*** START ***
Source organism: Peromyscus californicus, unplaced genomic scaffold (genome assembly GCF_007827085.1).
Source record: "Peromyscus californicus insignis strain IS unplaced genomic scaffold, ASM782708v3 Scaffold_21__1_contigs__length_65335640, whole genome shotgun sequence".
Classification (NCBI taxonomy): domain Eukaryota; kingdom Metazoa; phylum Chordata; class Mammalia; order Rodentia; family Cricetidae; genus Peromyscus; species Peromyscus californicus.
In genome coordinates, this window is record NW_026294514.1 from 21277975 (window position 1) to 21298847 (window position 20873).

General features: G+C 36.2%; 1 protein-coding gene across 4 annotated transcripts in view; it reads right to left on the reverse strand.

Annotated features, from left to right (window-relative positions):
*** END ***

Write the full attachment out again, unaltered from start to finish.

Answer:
Source organism: Peromyscus californicus, unplaced genomic scaffold (genome assembly GCF_007827085.1).
Source record: "Peromyscus californicus insignis strain IS unplaced genomic scaffold, ASM782708v3 Scaffold_21__1_contigs__length_65335640, whole genome shotgun sequence".
Classification (NCBI taxonomy): domain Eukaryota; kingdom Metazoa; phylum Chordata; class Mammalia; order Rodentia; family Cricetidae; genus Peromyscus; species Peromyscus californicus.
In genome coordinates, this window is record NW_026294514.1 from 21277975 (window position 1) to 21298847 (window position 20873).

General features: G+C 36.2%; 1 protein-coding gene across 4 annotated transcripts in view; it reads right to left on the reverse strand.

Annotated features, from left to right (window-relative positions):